Chris Nevitt is City Councilman from Denver’s District 7, and was recently elected as Council president for the next year. Nevitt ran for the position because “I really care about this institution and the role council plays in the governance of the city. We can be more effective and efficient and play a stronger role. Serving as president makes it possible for me to make more of a contribution.”

Nevitt’s first action was to restructure the council’s traditional 11 committee system into a stripped-down set of four committees, each handling a broader scope of inter-related functions, with co-chairs instead of a single chairperson, and more frequent meetings scheduled.

“For example,” said Nevitt, “Planning intersects with Parks in important ways, but in the past they were dealt with on separate committees. Both deal with Public Works intimately. They’re now grouped together under Land Use, Planning and Infrastructure.” The other departments created – Government Affairs & Finance; Business, Work Force and Sustainability; and Health, Safety, Education and Services – all strive for similar, efficient groupings of function.

The councilman is very aware of the budget issues that will come to the table on Sept. 15, when the mayor releases his annual budget for council consideration. In a recent committee meeting, Nevitt suggested that perhaps our library system, the hallmark of governmental free services, might be ripe for some changes.

“The budget situation is not pretty. Over the past couple of years we’ve done a great job of shielding cuts from the public. Those impacts have fallen consequently on city operations and personnel. Well, we’re at the bottom of that well. We have about $100 million to cut out of the coming budget. I have a hard time figuring how we get to that number without really starting to impact services.”

Nevitt explained that, “I have been a cost-recovery hawk all along. If there are ways to generate revenue that are not unreasonable we should be pursuing them. Not all city programs are fully funded by the fees they generate. We charge for inspections, permitting, a million different things. Many of them fail to capture the costs needed. This means we either reassess if we need the program, or we decide to subsidize that program through the general fund, and that comes from people’s taxes, and that’s not always fair.”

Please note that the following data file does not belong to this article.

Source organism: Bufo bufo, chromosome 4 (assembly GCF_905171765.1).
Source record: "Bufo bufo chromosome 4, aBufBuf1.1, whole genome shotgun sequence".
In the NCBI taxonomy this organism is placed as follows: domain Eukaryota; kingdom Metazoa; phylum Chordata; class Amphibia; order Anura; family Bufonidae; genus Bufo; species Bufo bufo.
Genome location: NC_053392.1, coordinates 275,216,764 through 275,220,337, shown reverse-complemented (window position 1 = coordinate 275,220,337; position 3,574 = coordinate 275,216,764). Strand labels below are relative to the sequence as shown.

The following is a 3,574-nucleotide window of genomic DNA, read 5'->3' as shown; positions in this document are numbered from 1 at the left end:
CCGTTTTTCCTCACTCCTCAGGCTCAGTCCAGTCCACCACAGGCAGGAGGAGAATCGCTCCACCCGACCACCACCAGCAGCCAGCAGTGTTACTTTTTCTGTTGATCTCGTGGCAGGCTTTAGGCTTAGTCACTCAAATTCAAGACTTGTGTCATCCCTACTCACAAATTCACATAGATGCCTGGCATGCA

One of the programs Nevitt points to as being subsidized heavily by the General Fund is the operation of Denver’s 30 recreation centers. “That (recreation center) program recovers only 20 percent of our costs. We don’t want to quadruple the costs of recreation center memberships and programs. These are among the fees we feel it’s important to keep cheap. Perhaps some we can increase, and some we should reduce. I think it would be great if youth membership was free all year. Kaiser pays for that in the summer. How do we cover that cost the rest of the year?”

Looking at the Denver Public Library system, Nevitt assures that he has no hidden agenda in mind. “I’m not advocating for anything in particular. There’s basic services that absolutely should be free. But, are there other services we should charge for to defray costs? The library does research for folks – that’s all free. Perhaps borrowing of certain materials would be a pay service. We might consider a basic free membership, and an enhanced membership. I haven’t explored how others have done it, but right now the whole system is absolutely free. The rec center system is very cheap but not free. Does that make sense here? No one wants to charge for library services as a first choice, but if that means the doors stay open to serve everyone, that’s a good thing.”

Nevitt also believes Denver’s solid waste management system is in need of overhaul from an efficiency and cost savings perspective. “Modernizing our solid waste management so we can keep picking up people’s trash is high on my priority list and that’s shared with others on council.”

While Denver is moving forward on many modern day sustainability issues – energy efficiency, solar panels on city buildings and schools, waterless urinals, bike sharing, etc. – Nevitt sees our methods of trash pickup as stuck in the dark ages. “We have three different technologies for residential waste removal – the dumpsters are a total disaster, we have barrel pickup and then the old-fashioned garbage men. I thought that went out with Mayberry RFD,” he said. “This is one of those things we could do much more efficient and cost effective, but it takes capital investment to get there. I’d like to see everyone on individual barrel pickup, but to get there we need to buy barrels and new trucks. And right now, we don’t have the bread.”

To stay informed on Denver8’s coverage of the September budget hearings, call 311 or visit www.denvergov.org/denver8tv.